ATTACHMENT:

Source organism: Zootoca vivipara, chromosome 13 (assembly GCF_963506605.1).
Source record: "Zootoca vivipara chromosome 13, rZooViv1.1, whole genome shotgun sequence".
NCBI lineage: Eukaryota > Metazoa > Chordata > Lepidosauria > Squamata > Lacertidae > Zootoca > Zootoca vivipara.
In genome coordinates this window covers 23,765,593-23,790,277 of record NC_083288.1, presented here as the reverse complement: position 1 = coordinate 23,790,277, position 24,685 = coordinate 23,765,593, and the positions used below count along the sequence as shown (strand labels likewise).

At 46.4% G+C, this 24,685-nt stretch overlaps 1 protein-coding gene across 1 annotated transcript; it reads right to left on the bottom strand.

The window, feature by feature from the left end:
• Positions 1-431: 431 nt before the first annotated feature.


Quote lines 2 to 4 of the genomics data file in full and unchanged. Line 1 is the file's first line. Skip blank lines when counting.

Source record: "Zootoca vivipara chromosome 13, rZooViv1.1, whole genome shotgun sequence".
NCBI lineage: Eukaryota > Metazoa > Chordata > Lepidosauria > Squamata > Lacertidae > Zootoca > Zootoca vivipara.
In genome coordinates this window covers 23,765,593-23,790,277 of record NC_083288.1, presented here as the reverse complement: position 1 = coordinate 23,790,277, position 24,685 = coordinate 23,765,593, and the positions used below count along the sequence as shown (strand labels likewise).